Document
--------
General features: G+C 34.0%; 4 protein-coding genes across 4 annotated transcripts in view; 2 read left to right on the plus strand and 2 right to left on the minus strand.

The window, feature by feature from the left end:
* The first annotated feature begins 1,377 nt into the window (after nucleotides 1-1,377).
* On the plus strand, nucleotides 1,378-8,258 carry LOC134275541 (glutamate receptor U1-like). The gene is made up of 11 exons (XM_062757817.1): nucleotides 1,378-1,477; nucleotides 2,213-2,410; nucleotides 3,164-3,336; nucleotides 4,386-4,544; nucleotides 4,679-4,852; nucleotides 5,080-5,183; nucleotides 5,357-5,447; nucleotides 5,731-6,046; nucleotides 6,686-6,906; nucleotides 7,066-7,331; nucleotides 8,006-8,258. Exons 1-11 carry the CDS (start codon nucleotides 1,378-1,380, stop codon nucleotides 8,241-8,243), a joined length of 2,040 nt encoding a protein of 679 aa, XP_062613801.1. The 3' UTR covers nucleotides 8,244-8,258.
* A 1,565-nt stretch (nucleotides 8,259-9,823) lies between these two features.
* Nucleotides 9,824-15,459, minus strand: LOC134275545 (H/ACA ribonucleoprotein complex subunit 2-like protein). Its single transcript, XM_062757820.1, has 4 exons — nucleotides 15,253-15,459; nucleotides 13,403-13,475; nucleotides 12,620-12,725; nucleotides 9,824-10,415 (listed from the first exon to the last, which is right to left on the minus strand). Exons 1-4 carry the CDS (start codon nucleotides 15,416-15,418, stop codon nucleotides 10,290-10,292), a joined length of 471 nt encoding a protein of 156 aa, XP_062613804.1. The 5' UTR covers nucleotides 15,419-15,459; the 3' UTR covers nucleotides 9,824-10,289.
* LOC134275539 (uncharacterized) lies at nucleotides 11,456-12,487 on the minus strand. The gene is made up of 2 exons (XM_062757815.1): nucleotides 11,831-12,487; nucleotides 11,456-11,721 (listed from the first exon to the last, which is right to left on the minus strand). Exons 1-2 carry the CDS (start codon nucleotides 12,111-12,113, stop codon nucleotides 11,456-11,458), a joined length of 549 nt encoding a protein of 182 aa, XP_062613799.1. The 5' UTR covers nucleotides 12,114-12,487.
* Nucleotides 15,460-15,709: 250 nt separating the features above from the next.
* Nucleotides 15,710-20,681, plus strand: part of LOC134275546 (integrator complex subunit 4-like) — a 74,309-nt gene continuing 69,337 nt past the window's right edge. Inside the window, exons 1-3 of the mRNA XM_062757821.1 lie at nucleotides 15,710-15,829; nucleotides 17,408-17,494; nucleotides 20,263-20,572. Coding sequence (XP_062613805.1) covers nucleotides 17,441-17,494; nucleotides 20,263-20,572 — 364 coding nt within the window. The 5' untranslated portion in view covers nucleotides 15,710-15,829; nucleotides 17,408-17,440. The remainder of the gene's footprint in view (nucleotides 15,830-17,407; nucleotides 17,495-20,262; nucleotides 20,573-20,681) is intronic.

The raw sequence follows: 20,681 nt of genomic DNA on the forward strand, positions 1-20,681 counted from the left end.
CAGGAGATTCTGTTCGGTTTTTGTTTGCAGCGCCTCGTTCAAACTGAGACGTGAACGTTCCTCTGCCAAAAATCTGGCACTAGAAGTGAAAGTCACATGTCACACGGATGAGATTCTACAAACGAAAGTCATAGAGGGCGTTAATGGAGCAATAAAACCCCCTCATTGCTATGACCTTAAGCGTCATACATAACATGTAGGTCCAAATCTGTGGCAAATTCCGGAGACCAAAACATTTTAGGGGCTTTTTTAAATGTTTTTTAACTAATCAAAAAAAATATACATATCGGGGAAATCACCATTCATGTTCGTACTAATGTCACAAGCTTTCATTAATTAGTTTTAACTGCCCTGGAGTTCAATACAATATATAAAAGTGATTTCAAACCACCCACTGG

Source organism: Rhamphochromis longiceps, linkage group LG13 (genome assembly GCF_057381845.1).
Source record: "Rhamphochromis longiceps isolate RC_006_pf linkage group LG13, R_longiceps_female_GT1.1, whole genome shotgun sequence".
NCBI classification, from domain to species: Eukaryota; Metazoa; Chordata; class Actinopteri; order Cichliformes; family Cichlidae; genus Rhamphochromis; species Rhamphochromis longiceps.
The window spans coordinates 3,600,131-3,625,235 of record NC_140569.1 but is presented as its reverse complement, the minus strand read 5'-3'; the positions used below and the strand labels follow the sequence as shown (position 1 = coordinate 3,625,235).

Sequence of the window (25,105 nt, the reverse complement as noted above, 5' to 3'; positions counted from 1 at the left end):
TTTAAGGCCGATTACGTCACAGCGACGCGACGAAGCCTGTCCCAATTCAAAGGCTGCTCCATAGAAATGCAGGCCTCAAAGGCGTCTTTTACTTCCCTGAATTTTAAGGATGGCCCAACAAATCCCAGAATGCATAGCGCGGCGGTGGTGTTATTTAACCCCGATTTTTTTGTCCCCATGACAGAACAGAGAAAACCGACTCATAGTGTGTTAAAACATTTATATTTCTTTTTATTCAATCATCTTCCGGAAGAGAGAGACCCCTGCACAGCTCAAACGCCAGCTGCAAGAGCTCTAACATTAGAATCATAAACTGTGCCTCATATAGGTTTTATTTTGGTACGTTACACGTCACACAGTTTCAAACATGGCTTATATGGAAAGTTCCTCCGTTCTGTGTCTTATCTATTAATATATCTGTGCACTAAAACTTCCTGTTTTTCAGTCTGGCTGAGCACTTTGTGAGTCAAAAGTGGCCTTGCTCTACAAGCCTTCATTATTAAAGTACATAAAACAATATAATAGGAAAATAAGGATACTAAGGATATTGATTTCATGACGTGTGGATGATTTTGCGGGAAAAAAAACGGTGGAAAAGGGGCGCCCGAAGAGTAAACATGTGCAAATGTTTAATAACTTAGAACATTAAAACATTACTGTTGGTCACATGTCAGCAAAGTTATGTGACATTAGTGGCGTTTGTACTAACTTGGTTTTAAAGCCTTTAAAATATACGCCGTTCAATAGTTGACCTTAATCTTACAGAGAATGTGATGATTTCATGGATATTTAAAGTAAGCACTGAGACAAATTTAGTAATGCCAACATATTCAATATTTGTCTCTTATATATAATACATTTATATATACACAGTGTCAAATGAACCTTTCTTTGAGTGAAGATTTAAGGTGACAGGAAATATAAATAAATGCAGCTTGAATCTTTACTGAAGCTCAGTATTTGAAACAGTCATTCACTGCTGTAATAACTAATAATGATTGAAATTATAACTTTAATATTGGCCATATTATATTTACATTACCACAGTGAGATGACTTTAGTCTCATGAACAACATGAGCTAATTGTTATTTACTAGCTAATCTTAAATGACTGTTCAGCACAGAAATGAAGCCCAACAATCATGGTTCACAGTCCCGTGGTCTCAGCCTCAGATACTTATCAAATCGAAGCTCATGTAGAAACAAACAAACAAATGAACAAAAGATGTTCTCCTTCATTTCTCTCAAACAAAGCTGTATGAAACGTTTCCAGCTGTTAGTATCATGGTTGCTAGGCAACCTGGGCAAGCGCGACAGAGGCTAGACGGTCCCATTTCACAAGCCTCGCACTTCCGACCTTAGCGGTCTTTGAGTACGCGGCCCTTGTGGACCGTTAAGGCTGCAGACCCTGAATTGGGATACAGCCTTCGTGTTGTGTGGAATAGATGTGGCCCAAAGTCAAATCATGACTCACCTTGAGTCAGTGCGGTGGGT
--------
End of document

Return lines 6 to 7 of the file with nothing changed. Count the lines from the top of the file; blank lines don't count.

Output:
* Nucleotides 9,824-15,459, minus strand: LOC134275545 (H/ACA ribonucleoprotein complex subunit 2-like protein). Its single transcript, XM_062757820.1, has 4 exons — nucleotides 15,253-15,459; nucleotides 13,403-13,475; nucleotides 12,620-12,725; nucleotides 9,824-10,415 (listed from the first exon to the last, which is right to left on the minus strand). Exons 1-4 carry the CDS (start codon nucleotides 15,416-15,418, stop codon nucleotides 10,290-10,292), a joined length of 471 nt encoding a protein of 156 aa, XP_062613804.1. The 5' UTR covers nucleotides 15,419-15,459; the 3' UTR covers nucleotides 9,824-10,289.
* LOC134275539 (uncharacterized) lies at nucleotides 11,456-12,487 on the minus strand. The gene is made up of 2 exons (XM_062757815.1): nucleotides 11,831-12,487; nucleotides 11,456-11,721 (listed from the first exon to the last, which is right to left on the minus strand). Exons 1-2 carry the CDS (start codon nucleotides 12,111-12,113, stop codon nucleotides 11,456-11,458), a joined length of 549 nt encoding a protein of 182 aa, XP_062613799.1. The 5' UTR covers nucleotides 12,114-12,487.